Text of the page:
Being blockchain-based, the database is highly secure by nature. Specifically in our use case, there are no incentives for hackers to attack it, as the database will not hold any images, only fingerprints of images. As I explained above, the digital fingerprint by itself is meaningless since it cannot be used to recreate the image, nor does it link back to the original image. In this context, its only value is to offer a way of labelling or categorizing images without actually looking at or sharing them.
Cloud storage platforms would get read-only access to this blockchain database of digital fingerprints of illegal images. Generating an image’s digital fingerprint is fast and easy. So is the process of looking up a fingerprint within the database. Therefore, cloud platforms could generate a digital fingerprint of any image that is uploaded and check whether it exists in the database. In the same manner, this process would allow them to scan already existing stored data and look for illegal content that had already been uploaded. Local law enforcement agencies would be required to provide instructions on the next steps, once an image has been identified as illegal. The following chart sums up the screening procedure:
Importantly, the entire process will be completely transparent, since it will be recorded on the blockchain, enabling visibility of each new piece of information being added to the chain. Enforcement agencies will be able to see who added which fingerprints. Cloud platforms will know exactly which fingerprints they need to screen in which jurisdictions. Enforcement agencies will easily be able to check whether their restrictions are properly enforced by cloud platforms. This alone would be a major reason for using blockchain.
To be sure, no solution is perfect and this solution alone cannot eradicate exploitative imagery. Users would most likely be averse to having their content screened - or even tagged or removed. And once illegal content is discovered by a cloud platform, the onus could be on that platform to take the next step and coordinate actions with law enforcement, opening up a larger debate on freedom of speech and censorship.
Additionally, technology cannot stop highly determined perpetrators. These individuals will continue posting abusive images of children on the illegal corners of the internet, also known as the darknet. There will never be one single solution that will eliminate sexual images of children from the internet.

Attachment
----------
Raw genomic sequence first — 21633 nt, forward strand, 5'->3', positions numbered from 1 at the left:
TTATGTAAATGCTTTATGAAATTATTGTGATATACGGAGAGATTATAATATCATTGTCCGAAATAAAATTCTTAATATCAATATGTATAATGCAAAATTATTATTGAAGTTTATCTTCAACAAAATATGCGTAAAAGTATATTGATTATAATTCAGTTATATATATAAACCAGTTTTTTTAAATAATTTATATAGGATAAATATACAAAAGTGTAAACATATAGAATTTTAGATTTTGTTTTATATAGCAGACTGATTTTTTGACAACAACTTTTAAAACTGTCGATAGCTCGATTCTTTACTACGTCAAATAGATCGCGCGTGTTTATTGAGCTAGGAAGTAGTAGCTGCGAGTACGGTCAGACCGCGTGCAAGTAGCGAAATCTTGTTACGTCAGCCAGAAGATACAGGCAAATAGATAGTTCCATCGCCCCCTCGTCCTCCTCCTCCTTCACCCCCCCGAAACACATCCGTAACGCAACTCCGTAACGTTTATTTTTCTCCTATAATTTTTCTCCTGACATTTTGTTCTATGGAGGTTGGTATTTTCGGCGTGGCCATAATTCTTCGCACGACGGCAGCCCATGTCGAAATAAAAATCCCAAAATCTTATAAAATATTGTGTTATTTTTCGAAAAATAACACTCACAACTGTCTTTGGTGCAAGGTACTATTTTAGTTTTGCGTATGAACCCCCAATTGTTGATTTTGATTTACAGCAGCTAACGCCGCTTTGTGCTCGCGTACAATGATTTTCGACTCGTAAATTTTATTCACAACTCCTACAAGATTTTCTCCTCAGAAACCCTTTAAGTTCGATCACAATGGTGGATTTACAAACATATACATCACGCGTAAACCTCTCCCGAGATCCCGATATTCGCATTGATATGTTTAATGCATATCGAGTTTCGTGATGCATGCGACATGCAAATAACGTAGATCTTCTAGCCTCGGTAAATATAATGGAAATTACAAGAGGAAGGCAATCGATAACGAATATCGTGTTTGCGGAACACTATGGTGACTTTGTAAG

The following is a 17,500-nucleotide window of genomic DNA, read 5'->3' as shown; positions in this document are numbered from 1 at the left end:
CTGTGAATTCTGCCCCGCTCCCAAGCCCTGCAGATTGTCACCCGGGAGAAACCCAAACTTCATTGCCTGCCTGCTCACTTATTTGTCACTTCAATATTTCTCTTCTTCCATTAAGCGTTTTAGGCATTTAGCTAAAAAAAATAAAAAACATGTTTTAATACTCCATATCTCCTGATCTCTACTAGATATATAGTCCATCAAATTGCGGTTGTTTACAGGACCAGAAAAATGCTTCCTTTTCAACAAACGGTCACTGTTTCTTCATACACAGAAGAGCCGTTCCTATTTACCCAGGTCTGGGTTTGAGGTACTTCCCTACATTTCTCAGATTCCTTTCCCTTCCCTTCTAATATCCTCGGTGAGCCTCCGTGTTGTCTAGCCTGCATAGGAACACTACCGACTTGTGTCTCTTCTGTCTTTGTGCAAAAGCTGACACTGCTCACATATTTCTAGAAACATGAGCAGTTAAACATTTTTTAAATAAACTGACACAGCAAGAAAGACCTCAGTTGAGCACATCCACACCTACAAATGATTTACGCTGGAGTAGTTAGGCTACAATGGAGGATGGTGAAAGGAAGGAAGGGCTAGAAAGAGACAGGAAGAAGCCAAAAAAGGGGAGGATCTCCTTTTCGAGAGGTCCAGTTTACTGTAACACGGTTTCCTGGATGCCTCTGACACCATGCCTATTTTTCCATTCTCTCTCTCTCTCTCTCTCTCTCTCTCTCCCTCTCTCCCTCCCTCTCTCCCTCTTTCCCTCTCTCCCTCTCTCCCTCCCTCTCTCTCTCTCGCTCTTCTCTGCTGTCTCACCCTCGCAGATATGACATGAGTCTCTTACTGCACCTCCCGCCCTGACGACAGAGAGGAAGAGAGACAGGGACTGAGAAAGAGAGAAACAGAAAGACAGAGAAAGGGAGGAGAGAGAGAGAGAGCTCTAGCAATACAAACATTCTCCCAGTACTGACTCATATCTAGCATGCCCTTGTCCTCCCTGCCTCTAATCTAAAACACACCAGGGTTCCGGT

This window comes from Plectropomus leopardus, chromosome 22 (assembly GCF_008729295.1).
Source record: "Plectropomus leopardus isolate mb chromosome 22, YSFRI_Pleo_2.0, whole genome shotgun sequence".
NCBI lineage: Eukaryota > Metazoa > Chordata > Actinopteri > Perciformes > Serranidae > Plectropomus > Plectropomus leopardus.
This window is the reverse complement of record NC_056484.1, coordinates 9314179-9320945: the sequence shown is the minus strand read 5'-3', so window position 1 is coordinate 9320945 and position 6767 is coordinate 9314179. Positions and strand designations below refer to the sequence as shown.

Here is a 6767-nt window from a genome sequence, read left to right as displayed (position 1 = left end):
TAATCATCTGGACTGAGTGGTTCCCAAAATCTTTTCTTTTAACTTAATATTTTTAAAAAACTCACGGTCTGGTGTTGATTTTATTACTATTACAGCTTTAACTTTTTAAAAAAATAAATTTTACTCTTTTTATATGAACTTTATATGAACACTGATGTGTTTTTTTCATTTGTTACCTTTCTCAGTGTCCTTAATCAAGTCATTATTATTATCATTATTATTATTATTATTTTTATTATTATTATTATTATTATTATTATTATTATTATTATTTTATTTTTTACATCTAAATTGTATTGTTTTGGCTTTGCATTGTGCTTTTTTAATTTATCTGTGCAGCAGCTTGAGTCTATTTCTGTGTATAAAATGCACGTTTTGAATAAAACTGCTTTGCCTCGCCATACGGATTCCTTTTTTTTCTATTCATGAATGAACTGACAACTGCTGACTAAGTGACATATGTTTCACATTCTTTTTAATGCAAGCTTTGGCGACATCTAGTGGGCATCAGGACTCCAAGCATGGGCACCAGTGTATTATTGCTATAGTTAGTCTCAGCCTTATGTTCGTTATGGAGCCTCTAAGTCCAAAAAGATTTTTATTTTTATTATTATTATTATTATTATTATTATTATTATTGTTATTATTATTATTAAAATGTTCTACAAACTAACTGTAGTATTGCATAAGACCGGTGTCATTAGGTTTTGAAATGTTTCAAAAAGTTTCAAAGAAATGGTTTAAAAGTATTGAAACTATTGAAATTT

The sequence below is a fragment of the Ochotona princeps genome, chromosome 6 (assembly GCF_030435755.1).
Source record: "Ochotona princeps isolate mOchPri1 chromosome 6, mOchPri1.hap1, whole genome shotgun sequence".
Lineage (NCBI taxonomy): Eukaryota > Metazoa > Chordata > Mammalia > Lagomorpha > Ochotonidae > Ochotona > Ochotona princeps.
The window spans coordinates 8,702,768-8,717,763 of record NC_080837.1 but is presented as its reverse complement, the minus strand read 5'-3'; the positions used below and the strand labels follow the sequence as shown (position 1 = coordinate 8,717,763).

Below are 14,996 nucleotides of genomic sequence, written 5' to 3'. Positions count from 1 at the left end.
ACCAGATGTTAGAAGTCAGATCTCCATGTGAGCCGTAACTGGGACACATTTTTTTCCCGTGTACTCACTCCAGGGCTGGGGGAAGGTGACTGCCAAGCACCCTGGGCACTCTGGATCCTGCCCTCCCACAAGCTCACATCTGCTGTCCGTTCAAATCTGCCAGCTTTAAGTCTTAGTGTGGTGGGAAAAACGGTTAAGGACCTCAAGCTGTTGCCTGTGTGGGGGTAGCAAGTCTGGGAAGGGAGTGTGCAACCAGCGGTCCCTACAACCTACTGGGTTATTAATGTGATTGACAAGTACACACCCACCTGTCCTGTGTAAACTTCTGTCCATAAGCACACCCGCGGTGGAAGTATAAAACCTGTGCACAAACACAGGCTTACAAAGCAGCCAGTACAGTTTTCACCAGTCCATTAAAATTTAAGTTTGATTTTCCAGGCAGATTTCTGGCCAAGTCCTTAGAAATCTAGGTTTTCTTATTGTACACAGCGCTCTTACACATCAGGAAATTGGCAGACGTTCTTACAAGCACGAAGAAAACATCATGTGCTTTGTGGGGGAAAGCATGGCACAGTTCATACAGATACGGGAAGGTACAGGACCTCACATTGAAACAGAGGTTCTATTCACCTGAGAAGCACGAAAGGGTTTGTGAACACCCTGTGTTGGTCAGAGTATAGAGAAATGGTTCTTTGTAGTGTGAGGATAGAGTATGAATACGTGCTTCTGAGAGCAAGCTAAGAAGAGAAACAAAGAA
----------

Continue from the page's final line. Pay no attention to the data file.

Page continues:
Still, while we can not eliminate the problem, we can make a significant dent in it. Perpetrators who are very technologically savvy will have to be tracked down and stopped in other ways. However for most of the online users who do not have the technological expertise to access the darknet, we can, and should – easily and quickly – remove these images. Importantly, since the blockchain is immutable, every transaction on it is documented forever. Meaning that if someone did try to upload illegal images, was rejected and then tried to delete those images from their own systems, the blockchain would still have a record that they attempted to upload illegal content. This, I imagine, could be a very useful tool for law enforcement.
As a Co-Founder of Orbs, the largest blockchain infrastructure company in Israel, it was important for me to use our technology for good and promote blockchain for social impact. Consequently, I founded the Hexa Foundation, a nonprofit that promotes the use of blockchain technology for social impact. At the Foundation we focus on educating governments on the potential added value and efficiencies of blockchain, and on executing blockchain projects that create social impact. We are currently in talks with governments and enforcement agencies to explore the opportunity of using blockchain as a solution that will help cloud platforms remove these images.
Change will not be simple. As in many solutions that require coordination, the hardest part here is aligning interests and politics of enforcement agencies globally. There is reason for optimism here: Since no one claims ownership over this database, and it is shared amongst all players, the incentive to participate will hopefully be greater than in other consortium efforts in which politics can sometimes hamper advancement. Still, in order to kickstart progress, at least one major agency would need to lead the way. Some of the agencies that we are in touch with are showing great interest and are hopefully willing to take the lead. Wide adoption, however, will take time. It will also take a mindset shift and new training to ensure that a wider set of policing agencies understand the role new technologies like blockchain could play in crime prevention
It is blockchain which allows for coordination between bodies in a way that was not previously possible, and thus creates an effective and efficient solution - and one that I hope can help the healing process of victims, globally.
Abusive images of children are in themselves a form of abuse. Every person who shares or views such images becomes complicit in the original abuse, and further damages the victim. There have been many reports of survivors haunted by the continued circulation of images recorded years ago. It can make it extremely difficult if not impossible for them to perceive their suffering and trauma as being in the past. Instead, their ordeal just continues. By succeeding to remove one part of the problem we actually can, today, make an impact for the better.